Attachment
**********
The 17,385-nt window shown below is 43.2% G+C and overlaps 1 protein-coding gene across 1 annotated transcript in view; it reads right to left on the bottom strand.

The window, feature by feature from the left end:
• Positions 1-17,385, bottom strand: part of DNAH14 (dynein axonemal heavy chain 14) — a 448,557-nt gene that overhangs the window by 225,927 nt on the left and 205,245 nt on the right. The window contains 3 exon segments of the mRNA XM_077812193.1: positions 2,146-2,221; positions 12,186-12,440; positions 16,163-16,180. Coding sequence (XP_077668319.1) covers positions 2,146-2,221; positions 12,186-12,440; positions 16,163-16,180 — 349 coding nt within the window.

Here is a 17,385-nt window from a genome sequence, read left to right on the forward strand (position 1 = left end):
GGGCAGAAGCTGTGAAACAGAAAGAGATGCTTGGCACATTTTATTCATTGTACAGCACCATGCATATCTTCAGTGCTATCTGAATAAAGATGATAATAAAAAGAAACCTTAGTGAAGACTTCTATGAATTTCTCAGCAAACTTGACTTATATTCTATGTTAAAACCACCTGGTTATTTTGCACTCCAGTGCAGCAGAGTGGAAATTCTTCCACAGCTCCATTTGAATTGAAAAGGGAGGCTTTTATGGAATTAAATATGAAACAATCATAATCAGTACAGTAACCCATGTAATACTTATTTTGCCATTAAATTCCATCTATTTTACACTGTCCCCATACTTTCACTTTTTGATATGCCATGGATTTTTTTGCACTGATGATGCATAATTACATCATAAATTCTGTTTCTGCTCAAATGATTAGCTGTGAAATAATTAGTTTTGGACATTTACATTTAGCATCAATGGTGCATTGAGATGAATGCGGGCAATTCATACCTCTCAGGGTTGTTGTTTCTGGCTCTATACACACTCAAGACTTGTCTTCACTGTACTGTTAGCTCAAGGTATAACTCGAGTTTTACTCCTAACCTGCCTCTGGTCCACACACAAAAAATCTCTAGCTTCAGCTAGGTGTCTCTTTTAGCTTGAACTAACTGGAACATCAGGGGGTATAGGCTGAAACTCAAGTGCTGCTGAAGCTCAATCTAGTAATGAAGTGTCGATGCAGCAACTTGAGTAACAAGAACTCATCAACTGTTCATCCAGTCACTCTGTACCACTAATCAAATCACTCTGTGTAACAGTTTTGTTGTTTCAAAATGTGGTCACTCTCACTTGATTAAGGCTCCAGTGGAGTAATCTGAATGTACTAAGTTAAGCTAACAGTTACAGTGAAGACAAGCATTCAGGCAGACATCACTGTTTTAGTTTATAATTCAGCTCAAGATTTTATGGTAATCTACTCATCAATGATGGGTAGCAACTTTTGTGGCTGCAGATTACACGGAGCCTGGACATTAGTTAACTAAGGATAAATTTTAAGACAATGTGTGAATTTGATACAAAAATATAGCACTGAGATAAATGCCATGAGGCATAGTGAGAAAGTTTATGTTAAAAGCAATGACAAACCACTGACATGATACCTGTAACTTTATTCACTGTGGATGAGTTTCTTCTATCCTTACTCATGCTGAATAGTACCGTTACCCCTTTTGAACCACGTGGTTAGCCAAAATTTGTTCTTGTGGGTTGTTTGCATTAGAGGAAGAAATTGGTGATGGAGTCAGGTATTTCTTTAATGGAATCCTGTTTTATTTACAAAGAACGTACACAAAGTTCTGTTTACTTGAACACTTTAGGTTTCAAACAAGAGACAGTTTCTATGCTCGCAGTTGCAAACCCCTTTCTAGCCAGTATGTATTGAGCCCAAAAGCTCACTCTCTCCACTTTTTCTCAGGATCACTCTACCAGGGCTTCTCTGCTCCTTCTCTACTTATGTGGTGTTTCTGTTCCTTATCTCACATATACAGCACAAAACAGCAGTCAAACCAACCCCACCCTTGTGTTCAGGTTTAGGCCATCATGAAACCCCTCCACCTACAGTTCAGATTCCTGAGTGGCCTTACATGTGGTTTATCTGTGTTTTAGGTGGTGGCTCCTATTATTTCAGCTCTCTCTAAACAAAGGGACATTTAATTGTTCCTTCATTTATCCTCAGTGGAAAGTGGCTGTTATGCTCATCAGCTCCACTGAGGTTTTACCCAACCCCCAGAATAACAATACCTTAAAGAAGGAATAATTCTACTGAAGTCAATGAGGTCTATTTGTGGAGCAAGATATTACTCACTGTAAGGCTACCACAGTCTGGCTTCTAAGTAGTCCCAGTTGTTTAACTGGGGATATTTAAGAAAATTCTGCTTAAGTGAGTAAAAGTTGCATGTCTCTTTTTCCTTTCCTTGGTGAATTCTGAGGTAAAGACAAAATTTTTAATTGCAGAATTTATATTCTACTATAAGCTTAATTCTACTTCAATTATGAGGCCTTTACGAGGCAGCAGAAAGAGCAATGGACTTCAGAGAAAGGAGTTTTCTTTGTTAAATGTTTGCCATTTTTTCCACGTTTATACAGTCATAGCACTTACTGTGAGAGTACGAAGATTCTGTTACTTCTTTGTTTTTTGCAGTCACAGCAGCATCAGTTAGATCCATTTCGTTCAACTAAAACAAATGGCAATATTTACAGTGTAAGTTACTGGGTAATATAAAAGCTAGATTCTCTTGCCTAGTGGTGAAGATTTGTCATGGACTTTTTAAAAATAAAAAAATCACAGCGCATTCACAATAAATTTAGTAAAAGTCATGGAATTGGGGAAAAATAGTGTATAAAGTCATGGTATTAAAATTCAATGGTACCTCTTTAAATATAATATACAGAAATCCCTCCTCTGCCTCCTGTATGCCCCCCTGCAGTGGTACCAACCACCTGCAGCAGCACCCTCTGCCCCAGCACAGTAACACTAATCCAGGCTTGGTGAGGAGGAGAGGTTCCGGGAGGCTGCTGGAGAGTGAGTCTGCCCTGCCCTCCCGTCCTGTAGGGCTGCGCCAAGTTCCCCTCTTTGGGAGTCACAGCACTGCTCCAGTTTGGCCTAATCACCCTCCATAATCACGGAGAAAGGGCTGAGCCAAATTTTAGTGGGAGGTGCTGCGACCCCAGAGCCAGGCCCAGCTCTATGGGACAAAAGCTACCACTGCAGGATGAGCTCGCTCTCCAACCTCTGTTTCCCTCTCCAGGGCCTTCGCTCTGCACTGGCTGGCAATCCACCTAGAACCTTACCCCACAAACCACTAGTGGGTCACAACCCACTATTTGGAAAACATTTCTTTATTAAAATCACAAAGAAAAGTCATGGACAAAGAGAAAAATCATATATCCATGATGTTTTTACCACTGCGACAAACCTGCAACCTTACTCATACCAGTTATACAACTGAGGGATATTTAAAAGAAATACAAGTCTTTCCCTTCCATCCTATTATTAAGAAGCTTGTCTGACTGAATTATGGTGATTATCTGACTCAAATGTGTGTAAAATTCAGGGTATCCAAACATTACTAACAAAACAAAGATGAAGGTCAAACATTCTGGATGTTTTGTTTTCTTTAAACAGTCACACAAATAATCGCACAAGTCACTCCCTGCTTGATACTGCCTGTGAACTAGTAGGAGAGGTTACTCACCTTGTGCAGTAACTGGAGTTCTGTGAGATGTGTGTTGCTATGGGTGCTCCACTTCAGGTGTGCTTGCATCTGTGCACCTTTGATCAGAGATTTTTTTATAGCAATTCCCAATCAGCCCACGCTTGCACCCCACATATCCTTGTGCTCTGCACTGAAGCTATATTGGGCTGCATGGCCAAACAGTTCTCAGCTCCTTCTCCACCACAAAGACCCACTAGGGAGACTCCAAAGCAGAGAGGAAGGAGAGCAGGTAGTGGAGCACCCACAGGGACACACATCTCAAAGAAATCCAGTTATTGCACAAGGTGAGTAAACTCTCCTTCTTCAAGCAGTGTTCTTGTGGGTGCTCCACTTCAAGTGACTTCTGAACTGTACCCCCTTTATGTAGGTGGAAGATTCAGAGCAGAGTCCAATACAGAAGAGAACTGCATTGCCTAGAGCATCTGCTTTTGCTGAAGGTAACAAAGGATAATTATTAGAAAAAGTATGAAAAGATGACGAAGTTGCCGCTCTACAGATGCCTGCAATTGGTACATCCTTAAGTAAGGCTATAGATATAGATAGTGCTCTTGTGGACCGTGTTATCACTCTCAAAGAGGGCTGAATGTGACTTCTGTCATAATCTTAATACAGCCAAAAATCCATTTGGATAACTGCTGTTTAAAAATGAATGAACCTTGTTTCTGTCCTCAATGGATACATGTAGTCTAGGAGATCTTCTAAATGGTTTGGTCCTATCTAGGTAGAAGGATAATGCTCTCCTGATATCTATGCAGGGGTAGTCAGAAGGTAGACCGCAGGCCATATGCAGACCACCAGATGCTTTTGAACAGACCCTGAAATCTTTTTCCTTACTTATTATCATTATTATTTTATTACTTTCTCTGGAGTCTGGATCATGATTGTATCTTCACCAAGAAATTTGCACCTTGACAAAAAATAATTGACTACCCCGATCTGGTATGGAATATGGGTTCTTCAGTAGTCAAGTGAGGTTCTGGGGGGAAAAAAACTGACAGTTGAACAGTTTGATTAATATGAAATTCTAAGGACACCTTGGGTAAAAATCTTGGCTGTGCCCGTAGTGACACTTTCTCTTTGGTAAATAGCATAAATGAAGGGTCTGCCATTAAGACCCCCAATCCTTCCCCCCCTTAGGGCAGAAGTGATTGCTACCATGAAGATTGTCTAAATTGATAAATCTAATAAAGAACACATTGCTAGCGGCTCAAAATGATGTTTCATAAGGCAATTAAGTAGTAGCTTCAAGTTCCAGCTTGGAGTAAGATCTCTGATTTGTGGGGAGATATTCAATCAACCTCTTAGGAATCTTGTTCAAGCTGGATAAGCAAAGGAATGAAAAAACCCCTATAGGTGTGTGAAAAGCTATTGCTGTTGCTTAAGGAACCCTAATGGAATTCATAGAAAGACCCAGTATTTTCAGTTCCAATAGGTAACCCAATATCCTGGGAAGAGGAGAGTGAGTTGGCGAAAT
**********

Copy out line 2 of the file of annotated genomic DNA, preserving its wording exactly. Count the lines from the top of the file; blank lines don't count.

The window, feature by feature from the left end: